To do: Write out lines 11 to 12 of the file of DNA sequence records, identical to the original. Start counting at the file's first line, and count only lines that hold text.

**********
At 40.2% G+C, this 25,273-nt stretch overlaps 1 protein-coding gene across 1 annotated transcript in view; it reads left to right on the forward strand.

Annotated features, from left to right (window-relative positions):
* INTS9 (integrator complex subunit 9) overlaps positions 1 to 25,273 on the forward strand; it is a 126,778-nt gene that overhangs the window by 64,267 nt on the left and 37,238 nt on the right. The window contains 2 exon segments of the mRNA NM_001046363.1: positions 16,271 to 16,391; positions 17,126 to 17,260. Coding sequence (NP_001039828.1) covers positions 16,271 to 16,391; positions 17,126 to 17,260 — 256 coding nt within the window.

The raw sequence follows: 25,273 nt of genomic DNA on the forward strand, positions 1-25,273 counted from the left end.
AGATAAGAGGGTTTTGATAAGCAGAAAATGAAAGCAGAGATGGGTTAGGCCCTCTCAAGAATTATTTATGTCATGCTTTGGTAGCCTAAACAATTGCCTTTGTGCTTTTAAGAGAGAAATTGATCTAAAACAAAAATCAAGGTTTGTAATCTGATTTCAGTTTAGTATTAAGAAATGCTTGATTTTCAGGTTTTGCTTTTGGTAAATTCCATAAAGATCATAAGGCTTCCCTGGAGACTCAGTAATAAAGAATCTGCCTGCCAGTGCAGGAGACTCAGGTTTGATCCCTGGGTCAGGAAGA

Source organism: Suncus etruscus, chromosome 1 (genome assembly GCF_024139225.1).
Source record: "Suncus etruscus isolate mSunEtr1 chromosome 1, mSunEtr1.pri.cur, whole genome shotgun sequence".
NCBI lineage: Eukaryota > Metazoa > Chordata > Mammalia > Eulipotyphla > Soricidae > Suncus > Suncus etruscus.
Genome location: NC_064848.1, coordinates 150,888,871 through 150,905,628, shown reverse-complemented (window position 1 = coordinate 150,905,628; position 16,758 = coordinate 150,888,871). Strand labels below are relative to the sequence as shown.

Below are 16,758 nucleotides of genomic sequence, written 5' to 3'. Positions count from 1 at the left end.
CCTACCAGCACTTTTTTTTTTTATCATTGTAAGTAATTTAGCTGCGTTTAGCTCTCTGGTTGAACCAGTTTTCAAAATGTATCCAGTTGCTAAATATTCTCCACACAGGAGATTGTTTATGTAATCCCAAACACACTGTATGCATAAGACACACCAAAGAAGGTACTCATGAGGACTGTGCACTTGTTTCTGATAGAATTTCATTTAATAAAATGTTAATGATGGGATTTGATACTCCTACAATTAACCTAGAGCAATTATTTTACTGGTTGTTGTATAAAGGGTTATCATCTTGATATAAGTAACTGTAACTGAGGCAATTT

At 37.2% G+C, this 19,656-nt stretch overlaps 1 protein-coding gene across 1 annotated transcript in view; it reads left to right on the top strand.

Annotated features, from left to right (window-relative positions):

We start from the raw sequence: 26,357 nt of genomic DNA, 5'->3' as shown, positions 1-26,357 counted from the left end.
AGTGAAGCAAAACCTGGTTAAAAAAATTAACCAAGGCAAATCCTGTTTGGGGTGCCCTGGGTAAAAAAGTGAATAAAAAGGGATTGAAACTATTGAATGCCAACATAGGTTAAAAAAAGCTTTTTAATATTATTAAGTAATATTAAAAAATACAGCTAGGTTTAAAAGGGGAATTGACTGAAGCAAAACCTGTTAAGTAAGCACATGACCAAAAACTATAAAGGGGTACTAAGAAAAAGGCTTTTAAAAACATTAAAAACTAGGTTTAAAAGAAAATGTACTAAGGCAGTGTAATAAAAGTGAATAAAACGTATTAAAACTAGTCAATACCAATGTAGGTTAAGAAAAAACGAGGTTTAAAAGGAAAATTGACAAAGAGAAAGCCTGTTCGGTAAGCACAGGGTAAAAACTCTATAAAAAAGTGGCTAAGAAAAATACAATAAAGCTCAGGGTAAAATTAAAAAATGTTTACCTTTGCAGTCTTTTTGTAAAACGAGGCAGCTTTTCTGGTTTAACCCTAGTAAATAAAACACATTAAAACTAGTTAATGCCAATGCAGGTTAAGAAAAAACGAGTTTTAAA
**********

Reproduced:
CCTACCAGCACTTTTTTTTTTTATCATTGTAAGTAATTTAGCTGCGTTTAGCTCTCTGGTTGAACCAGTTTTCAAAATGTATCCAGTTGCTAAATATTCTCCACACAGGAGATTGTTTATGTAATCCCAAACACACTGTATGCATAAGACACACCAAAGAAGGTACTCATGAGGACTGTGCACTTGTTTCTGATAGAATTTCATTTAATAAAATGTTAATGATGGGATTTGATACTCCTACAATTAACCTAGAGCAATTATTTTACTGGTTGTTGTATAAAGGGTTATCATCTTGATATAAGTAACTGTAACTGAGGCAATTT

At 37.2% G+C, this 19,656-nt stretch overlaps 1 protein-coding gene across 1 annotated transcript in view; it reads left to right on the top strand.